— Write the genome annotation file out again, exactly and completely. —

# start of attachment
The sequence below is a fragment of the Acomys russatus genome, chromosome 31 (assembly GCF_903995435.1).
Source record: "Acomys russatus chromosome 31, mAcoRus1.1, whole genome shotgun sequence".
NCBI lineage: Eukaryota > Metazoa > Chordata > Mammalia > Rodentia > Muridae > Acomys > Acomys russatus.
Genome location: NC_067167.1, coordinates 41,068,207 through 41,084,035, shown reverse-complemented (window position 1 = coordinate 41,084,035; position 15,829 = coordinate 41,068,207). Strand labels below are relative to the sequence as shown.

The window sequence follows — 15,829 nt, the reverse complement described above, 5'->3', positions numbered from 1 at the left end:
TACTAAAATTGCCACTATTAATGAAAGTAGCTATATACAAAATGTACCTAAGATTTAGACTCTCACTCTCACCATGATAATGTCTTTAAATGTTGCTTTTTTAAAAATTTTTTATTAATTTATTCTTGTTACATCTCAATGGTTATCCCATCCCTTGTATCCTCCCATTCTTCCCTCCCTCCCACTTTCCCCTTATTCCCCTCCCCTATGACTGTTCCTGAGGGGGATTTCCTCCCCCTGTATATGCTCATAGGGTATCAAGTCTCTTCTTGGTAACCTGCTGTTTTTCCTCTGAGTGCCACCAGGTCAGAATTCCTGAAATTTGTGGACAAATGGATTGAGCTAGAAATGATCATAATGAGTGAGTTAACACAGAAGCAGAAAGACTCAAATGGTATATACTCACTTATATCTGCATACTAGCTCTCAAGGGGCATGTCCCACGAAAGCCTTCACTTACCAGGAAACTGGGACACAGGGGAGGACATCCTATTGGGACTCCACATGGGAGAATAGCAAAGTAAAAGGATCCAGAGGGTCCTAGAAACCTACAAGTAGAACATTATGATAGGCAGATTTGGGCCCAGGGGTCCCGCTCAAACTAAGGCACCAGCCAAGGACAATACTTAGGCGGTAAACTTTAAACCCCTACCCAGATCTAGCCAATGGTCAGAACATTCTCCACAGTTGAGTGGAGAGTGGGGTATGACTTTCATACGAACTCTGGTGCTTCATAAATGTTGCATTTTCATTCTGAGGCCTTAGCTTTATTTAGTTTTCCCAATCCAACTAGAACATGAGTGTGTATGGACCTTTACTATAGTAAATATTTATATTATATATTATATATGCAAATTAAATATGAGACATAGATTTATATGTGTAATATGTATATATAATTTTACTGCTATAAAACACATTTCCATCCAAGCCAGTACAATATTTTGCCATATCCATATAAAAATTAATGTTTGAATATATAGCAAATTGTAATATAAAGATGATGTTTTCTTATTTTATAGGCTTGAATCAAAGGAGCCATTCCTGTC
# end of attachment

The sequence below is a fragment of the Acomys russatus genome, chromosome 31 (assembly GCF_903995435.1).
Source record: "Acomys russatus chromosome 31, mAcoRus1.1, whole genome shotgun sequence".
NCBI lineage: Eukaryota > Metazoa > Chordata > Mammalia > Rodentia > Muridae > Acomys > Acomys russatus.
Genome location: NC_067167.1, coordinates 41,068,207 through 41,084,035, shown reverse-complemented (window position 1 = coordinate 41,084,035; position 15,829 = coordinate 41,068,207). Strand labels below are relative to the sequence as shown.

The window sequence follows — 15,829 nt, the reverse complement described above, 5'->3', positions numbered from 1 at the left end:
TACTAAAATTGCCACTATTAATGAAAGTAGCTATATACAAAATGTACCTAAGATTTAGACTCTCACTCTCACCATGATAATGTCTTTAAATGTTGCTTTTTTAAAAATTTTTTATTAATTTATTCTTGTTACATCTCAATGGTTATCCCATCCCTTGTATCCTCCCATTCTTCCCTCCCTCCCACTTTCCCCTTATTCCCCTCCCCTATGACTGTTCCTGAGGGGGATTTCCTCCCCCTGTATATGCTCATAGGGTATCAAGTCTCTTCTTGGTAACCTGCTGTTTTTCCTCTGAGTGCCACCAGGTCAGAATTCCTGAAATTTGTGGACAAATGGATTGAGCTAGAAATGATCATAATGAGTGAGTTAACACAGAAGCAGAAAGACTCAAATGGTATATACTCACTTATATCTGCATACTAGCTCTCAAGGGGCATGTCCCACGAAAGCCTTCACTTACCAGGAAACTGGGACACAGGGGAGGACATCCTATTGGGACTCCACATGGGAGAATAGCAAAGTAAAAGGATCCAGAGGGTCCTAGAAACCTACAAGTAGAACATTATGATAGGCAGATTTGGGCCCAGGGGTCCCGCTCAAACTAAGGCACCAGCCAAGGACAATACTTAGGCGGTAAACTTTAAACCCCTACCCAGATCTAGCCAATGGTCAGAACATTCTCCACAGTTGAGTGGAGAGTGGGGTATGACTTTCATACGAACTCTGGTGCTTCATAAATGTTGCATTTTCATTCTGAGGCCTTAGCTTTATTTAGTTTTCCCAATCCAACTAGAACATGAGTGTGTATGGACCTTTACTATAGTAAATATTTATATTATATATTATATATGCAAATTAAATATGAGACATAGATTTATATGTGTAATATGTATATATAATTTTACTGCTATAAAACACATTTCCATCCAAGCCAGTACAATATTTTGCCATATCCATATAAAAATTAATGTTTGAATATATAGCAAATTGTAATATAAAGATGATGTTTTCTTATTTTATAGGCTTGAATCAAAGGAGCCATTCCTGTC